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Top 5 Enchilada Platters to Try In Houston

Satisfy Tex-Mex cravings with one of these offerings.

On the Menu

As part of the holy trinity of Tex-Mex (the other members being tacos and fajitas), the enchilada appears in diverse forms in our city. And thanks to intense competition among Mexican restaurants, few enchilada platters are really bad, and most are pretty good. Some, however, are just terrific. This list is not just about where to get good enchiladas, period, but what exactly to order. Here are my five recommendations:

5. Mushroom Enchiladas (Radical Eats). Although the fried avocado taco seems to be the favorite Tex-Mex offering on Radical Eats's inventive menu, not to be overlooked are the vegan mushroom enchiladas for their terrific texture (thank you, cashew cream) and rich, dusky flavors. Where's the Beef? Cheddar Makes Everything Better? WHO CARES?

4. Enchiladas Poblanas (Maria Selma). Their stuffing (shredded white meat chicken and rice) is fine and good, but what makes these enchiladas truly exceptional is the slightly sweet, smoky mole sauce and nutty dusting of sesame seeds. They taste even better on Tuesday, when all enchilada plates are half-price.

3. Shrimp Enchiladas (Lost Tios). In my recent post about Los Tios's delightful summer specials, what I did not mention was that there was a second act to that meal: a bountiful platter of shrimp-stuffed enchiladas blanketed in a thick cilantro cream sauce and cheese and buttressed by pico de gallo and fluffy rice. This dairy-forward dish might be overwhelming if not for the slight briny edge from the crustaceans and the accompanying crisp avocado salad. At least I'm never overwhelmed enough to lick the platter clean.

2. Cheese Enchiladas with eggs! (Los Dos Amigos). Numerous food critics (including Robb Walsh and Katharine Shilcutt) have lauded Los Dos Amigos for its cheese enchiladas, and I have no problem following suit. There may be nothing particularly transcendent about plain enchiladas in red sauce (though Los Dos Amigos does an outstanding take on this dish), but with the addition of two fried eggs, the platter soars to savory new heights as the yolk floods the tortillas, cheese, rice and beans.

1. South of the Border Enchiladas (Sylvia's Enchilada Kitchen). Sylvia's "South of the Border" enchiladas plate is a four-stop culinary journey that begins with one "Mexico City" enchilada stuffed with chicken and topped with green salsa. From there, your fork proceeds to the more piquant "Morelia" enchilada (queso fresco and onions in a spicy red chili gravy), then the "Hidalgo" enchilada (tender carnitas in red or green sauce garnished with avocado). Last point on the itinerary is the "Puebla" enchilada (chicken dressed in an earthy mole poblano sauce) — assuming, of course, you're consuming each enchilada in its entirety before moving on to the next. Switching back and forth is perfectly acceptable, too, but be forewarned that the delicate, subtle flavors of the four different sauces and fillings are best appreciated one by one.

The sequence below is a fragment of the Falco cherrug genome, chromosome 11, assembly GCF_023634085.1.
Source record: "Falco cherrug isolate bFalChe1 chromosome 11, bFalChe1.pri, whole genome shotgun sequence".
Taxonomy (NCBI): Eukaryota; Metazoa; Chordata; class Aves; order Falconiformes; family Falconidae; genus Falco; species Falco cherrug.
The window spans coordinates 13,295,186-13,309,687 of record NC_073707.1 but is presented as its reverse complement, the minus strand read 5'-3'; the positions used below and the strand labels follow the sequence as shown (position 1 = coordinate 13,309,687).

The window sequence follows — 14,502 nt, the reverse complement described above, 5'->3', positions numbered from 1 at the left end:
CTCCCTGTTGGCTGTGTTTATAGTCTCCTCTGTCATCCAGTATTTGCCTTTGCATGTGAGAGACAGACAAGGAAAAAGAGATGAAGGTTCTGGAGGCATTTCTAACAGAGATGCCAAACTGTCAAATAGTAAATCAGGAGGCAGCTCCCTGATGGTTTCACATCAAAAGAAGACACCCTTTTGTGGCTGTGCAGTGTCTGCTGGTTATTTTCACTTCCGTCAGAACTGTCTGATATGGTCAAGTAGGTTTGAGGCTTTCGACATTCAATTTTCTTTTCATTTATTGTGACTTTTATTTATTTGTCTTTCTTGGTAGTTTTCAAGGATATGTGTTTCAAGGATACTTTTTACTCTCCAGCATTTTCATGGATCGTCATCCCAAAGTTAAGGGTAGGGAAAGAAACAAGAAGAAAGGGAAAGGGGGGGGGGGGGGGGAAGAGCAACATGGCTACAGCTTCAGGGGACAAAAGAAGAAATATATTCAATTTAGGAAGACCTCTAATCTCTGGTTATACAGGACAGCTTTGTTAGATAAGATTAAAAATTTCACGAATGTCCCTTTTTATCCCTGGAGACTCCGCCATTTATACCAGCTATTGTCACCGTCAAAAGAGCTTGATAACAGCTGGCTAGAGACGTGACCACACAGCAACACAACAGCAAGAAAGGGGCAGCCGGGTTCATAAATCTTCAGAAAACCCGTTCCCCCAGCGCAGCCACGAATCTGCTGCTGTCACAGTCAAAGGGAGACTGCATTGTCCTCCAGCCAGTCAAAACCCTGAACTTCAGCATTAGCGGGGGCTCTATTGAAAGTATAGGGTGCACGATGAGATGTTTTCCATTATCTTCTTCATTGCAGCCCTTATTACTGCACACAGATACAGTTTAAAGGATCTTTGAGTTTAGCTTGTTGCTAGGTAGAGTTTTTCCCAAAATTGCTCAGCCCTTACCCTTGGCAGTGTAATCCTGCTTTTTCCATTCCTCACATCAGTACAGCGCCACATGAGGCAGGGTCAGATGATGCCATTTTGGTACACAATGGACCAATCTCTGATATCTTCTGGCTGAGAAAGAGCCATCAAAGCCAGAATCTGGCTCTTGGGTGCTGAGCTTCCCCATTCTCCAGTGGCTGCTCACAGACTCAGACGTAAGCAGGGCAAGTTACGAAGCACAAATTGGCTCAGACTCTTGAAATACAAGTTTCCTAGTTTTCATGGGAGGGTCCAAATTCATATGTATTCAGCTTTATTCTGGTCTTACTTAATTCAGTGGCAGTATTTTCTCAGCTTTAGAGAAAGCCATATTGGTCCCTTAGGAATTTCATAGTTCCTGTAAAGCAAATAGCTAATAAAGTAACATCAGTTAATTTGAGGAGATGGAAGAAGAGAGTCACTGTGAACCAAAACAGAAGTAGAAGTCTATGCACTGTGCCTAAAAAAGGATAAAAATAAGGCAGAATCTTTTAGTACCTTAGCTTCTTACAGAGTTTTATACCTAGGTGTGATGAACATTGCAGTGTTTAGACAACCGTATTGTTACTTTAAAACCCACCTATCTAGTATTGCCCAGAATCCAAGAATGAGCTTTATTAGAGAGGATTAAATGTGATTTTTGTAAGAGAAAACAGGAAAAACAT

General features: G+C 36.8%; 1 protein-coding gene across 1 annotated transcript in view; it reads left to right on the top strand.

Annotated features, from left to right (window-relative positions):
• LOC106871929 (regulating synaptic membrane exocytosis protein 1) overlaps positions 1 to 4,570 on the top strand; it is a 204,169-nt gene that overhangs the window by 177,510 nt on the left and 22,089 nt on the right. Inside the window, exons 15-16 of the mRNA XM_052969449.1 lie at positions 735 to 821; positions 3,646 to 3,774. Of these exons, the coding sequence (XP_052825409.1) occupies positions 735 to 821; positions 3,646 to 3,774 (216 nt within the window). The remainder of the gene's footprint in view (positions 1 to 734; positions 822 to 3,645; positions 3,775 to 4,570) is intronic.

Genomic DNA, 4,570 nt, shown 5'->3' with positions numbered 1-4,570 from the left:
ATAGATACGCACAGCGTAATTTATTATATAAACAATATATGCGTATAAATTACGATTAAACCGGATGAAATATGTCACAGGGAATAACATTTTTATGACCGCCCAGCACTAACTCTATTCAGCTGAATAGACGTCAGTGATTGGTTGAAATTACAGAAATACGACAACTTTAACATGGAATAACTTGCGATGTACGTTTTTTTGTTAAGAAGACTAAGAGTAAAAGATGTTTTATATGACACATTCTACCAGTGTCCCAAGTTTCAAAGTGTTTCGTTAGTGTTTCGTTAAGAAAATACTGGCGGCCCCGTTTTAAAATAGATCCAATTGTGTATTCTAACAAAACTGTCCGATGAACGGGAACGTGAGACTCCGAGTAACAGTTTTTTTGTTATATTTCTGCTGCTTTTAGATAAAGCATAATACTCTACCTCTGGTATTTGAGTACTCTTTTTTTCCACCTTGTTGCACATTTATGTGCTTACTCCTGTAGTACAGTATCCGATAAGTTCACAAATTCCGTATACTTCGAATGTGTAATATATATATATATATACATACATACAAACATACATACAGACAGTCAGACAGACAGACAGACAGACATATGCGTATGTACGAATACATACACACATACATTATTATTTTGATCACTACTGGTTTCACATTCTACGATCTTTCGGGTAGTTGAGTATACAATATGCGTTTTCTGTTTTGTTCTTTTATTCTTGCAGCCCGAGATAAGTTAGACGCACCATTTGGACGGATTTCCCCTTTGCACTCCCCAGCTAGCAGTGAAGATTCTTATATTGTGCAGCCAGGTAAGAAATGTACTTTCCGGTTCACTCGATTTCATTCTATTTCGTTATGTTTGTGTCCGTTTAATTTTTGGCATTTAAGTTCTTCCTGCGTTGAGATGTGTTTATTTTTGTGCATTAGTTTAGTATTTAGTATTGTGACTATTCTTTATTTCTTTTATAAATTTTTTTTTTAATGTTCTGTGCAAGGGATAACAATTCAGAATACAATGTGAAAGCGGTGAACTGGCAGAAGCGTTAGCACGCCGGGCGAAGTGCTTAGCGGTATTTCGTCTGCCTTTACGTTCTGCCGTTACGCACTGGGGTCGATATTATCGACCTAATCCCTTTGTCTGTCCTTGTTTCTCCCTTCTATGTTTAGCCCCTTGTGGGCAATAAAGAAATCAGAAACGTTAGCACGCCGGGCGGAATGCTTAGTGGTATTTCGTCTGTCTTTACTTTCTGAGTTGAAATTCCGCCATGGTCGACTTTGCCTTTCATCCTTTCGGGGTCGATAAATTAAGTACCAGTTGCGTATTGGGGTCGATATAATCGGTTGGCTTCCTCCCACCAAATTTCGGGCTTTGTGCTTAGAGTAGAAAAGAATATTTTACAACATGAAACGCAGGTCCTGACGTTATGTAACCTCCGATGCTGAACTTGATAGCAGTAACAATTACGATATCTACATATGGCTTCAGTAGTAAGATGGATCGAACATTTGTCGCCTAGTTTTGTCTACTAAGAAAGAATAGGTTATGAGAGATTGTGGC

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Sweets

Taste-Testing Houston's Cronut
Pena's Donut Heaven & Grill makes the "dosant."

Kaitlin Steinberg

I've been avoiding this whole "cronut" craze since the donut-croissant hybrids first appeared on everyone's radar back in early May. I just haven't been that interested. I like donuts. I love croissants. Why do I need to eat them together? What's so magical about that? Aren't some things best left alone?

After picking up some "dosants" at Pena's Donut Heaven & Grill in Pearland recently, I think I get it.

Because I didn't arrive at Pena's at 5 a.m., I wasn't able to get my hands on owner Raymond Peña's newest invention: the maple bacon dosant. By the time I picked up some dosants around noon, there were only about a dozen left in the case, so I got one each of strawberry, chocolate and cream cheese and went to work dissecting and then eating them to figure out what the big deal is.

Each dosant is composed of three layers of rich fried croissant dough fashioned into a donut-shaped ring of awesome. In between each layer is a generous helping of pastry crème, available in a number of flavors including chocolate, strawberry, blueberry, cream cheese, raspberry and now the new maple bacon. Each is decorated on the top with something indicative of the flavor like a raspberry or a chocolate chip and then is sprinkled with powdered sugar.

The dosant is an intimidating pastry to tackle. It's taller and less squishy than the average donut or croissant, plus you have to worry about inhaling powdered sugar when trying to take a bite. Then there's the fact that the layers slide and ooze crème under the force of a knife or a bite. And, being a fried delicacy, the dosant is a tad crumbly.

Once I finally got over my reservations and finished analyzing the damn thing, I took a bite. It was chewy and crispy on the outside and smooth like the center of a croissant on the inside. It was magical. I get it now.

The chocolate and the strawberry flavors were a little too sweet for my liking, but the cream cheese version was pretty perfect. It is neither donut nor croissant, and yet it is both. It's complicated to make and tricky to eat and entirely worth the $3.50 price tag (less than the $5 price of the originals out of New York).

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